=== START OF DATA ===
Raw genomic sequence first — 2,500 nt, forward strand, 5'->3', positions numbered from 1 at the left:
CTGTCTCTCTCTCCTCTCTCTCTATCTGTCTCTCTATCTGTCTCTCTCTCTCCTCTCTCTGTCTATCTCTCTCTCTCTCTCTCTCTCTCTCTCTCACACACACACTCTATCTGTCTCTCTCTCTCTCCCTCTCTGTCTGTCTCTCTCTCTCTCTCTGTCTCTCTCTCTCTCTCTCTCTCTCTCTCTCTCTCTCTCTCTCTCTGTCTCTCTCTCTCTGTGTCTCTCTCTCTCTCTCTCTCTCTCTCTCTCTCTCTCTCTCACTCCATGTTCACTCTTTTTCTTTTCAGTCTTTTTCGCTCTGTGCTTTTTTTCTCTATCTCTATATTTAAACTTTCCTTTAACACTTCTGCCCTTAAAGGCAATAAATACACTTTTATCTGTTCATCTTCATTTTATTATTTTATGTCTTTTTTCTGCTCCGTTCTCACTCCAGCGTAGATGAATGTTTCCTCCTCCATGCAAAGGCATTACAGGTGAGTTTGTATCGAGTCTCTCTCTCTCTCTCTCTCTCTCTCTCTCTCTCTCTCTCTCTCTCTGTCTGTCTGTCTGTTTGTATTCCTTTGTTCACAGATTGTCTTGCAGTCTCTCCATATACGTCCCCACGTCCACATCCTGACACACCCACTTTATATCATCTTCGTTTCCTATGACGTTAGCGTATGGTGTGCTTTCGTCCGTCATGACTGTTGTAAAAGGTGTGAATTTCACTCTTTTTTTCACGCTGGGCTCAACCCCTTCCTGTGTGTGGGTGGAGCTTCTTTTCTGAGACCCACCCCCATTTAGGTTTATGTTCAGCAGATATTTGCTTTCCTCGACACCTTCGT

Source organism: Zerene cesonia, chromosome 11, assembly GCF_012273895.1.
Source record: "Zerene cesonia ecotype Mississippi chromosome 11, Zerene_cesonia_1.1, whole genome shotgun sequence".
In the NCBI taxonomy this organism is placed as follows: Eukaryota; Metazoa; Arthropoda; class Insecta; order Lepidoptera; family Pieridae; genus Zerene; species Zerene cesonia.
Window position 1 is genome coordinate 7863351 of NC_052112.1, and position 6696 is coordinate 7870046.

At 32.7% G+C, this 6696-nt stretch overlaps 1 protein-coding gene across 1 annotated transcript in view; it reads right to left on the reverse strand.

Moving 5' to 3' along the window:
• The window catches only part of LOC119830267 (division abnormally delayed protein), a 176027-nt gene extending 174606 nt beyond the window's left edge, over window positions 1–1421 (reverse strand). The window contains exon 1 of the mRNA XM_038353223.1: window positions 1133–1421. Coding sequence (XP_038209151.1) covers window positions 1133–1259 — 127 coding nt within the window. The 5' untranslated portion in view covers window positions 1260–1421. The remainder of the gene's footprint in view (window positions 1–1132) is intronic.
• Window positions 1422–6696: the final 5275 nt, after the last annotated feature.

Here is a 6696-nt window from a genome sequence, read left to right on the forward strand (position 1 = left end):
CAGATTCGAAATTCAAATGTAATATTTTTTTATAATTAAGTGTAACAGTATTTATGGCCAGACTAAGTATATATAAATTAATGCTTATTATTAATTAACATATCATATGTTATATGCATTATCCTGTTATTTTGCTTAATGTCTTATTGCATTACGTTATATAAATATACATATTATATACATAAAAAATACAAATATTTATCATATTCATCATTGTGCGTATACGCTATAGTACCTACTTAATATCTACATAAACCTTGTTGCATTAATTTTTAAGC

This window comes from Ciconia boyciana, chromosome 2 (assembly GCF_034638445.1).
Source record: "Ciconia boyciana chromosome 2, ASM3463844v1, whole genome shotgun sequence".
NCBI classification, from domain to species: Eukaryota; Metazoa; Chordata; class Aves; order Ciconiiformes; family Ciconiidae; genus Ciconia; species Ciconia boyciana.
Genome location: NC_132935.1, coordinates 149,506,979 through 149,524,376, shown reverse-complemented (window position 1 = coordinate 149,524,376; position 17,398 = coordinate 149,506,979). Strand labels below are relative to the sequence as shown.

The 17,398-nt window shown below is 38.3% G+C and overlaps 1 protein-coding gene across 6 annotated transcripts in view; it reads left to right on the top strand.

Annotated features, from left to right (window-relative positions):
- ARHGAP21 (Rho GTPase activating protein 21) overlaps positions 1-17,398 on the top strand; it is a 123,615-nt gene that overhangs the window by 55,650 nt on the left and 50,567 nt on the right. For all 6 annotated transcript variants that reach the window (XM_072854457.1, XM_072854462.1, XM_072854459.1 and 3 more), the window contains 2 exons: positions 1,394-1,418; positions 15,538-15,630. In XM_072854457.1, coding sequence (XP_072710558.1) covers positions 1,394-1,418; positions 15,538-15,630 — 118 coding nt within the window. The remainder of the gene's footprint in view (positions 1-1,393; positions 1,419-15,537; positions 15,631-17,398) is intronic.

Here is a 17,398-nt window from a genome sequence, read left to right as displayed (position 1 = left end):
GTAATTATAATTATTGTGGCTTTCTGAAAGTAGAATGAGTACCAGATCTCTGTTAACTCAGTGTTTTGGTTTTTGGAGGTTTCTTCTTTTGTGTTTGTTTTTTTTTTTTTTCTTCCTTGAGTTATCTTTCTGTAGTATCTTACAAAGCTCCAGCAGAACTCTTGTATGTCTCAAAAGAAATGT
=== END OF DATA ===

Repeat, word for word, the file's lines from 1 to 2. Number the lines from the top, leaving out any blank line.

Raw genomic sequence first — 2,500 nt, forward strand, 5'->3', positions numbered from 1 at the left:
CTGTCTCTCTCTCCTCTCTCTCTATCTGTCTCTCTATCTGTCTCTCTCTCTCCTCTCTCTGTCTATCTCTCTCTCTCTCTCTCTCTCTCTCTCTCACACACACACTCTATCTGTCTCTCTCTCTCTCCCTCTCTGTCTGTCTCTCTCTCTCTCTCTGTCTCTCTCTCTCTCTCTCTCTCTCTCTCTCTCTCTCTCTCTCTCTGTCTCTCTCTCTCTGTGTCTCTCTCTCTCTCTCTCTCTCTCTCTCTCTCTCTCTCTCACTCCATGTTCACTCTTTTTCTTTTCAGTCTTTTTCGCTCTGTGCTTTTTTTCTCTATCTCTATATTTAAACTTTCCTTTAACACTTCTGCCCTTAAAGGCAATAAATACACTTTTATCTGTTCATCTTCATTTTATTATTTTATGTCTTTTTTCTGCTCCGTTCTCACTCCAGCGTAGATGAATGTTTCCTCCTCCATGCAAAGGCATTACAGGTGAGTTTGTATCGAGTCTCTCTCTCTCTCTCTCTCTCTCTCTCTCTCTCTCTCTCTCTCTCTGTCTGTCTGTCTGTTTGTATTCCTTTGTTCACAGATTGTCTTGCAGTCTCTCCATATACGTCCCCACGTCCACATCCTGACACACCCACTTTATATCATCTTCGTTTCCTATGACGTTAGCGTATGGTGTGCTTTCGTCCGTCATGACTGTTGTAAAAGGTGTGAATTTCACTCTTTTTTTCACGCTGGGCTCAACCCCTTCCTGTGTGTGGGTGGAGCTTCTTTTCTGAGACCCACCCCCATTTAGGTTTATGTTCAGCAGATATTTGCTTTCCTCGACACCTTCGT